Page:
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U of Minn Regents OK new provost contract of $500K-plus

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U of M President Gabel delivers her first report to the Board of Regents.
University of Minnesota President Joan Gabel speaks to the Board of Regents on July 11, 2019. The board voted 8-4 to approve Rachel Croson's contract as the university's next executive vice president and provost.
Elizabeth Shockman | MPR News file

Regents at the University of Minnesota on Thursday approved a salary of more than a half-million dollars for a new provost.

By an 8-4 vote, the board approved Rachel Croson's contract as the university's next executive vice president and provost. Croson, dean of Michigan State University’s College of Social Science, is the first major hire by new University of Minnesota President Joan Gabel.

Several Republican legislators and some regents had criticized Croson's salary as too much, the Star Tribune reported. Her proposed salary exceeds $500,000 when a professorship is accounted for. Croson, an economics professor, replaces retiring Provost Karen Hanson. Hanson, who has held the job for nearly a decade, made about $468,000 per year.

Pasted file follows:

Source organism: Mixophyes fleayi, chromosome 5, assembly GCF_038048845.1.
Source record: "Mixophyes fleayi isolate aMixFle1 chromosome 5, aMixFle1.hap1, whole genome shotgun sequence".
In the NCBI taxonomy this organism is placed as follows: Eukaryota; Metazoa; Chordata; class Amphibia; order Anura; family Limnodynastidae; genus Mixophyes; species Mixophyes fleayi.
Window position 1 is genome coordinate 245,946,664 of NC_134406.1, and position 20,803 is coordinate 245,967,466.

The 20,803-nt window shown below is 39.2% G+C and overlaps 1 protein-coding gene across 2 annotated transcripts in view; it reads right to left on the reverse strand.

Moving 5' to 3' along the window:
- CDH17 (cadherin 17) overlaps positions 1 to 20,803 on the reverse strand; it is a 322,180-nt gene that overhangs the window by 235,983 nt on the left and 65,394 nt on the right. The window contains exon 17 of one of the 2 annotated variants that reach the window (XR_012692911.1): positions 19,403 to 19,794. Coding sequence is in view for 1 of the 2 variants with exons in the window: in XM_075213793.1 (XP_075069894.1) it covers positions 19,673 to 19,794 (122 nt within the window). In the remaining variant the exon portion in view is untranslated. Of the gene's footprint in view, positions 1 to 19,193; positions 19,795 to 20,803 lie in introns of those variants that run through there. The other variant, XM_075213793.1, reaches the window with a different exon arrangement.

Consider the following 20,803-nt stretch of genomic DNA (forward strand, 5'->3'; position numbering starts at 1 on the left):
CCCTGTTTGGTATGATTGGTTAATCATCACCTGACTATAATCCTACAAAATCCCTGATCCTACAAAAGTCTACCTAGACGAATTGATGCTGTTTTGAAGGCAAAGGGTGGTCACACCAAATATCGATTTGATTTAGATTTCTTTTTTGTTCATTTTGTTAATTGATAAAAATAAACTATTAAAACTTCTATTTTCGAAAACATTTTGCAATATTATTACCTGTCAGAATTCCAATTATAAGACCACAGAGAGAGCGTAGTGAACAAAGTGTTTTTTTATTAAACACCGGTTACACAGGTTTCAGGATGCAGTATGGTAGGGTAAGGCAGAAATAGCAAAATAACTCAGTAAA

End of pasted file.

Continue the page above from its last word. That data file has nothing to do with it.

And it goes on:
“She is an accomplished academic leader who brings to this important role an extraordinary breadth of talent, experience and strategic acumen,” Gabel said in announcing Croson's hiring.

While Croson’s experience drew praise, critics pointed out that she would be paid more than Hanson even though Croson has never served as a provost.

“It sends the wrong message to students, families, University employees, and taxpayers to be handing out a massive new contract to someone who has never served as a Provost before,” Republican state Rep. Peggy Scott of Andover, said in a statement. On Wednesday, Scott and 19 other Republican lawmakers sent a letter urging regents to delay the contract vote.

Regent Michael Hsu, who also questioned the incoming provost’s base salary, on Thursday proposed an amendment to renegotiate it. His motion was rejected 9-3.

“Optically, it’s a really bad thing for us,” Hsu said of the proposed salary, citing planned budget cuts and faculty reductions at the university’s Duluth campus.

“You’re telling Duluth to save $5 million, and you’re paying the new provost even more money. Many of us have said we’re spending too much on administration already," Hsu said.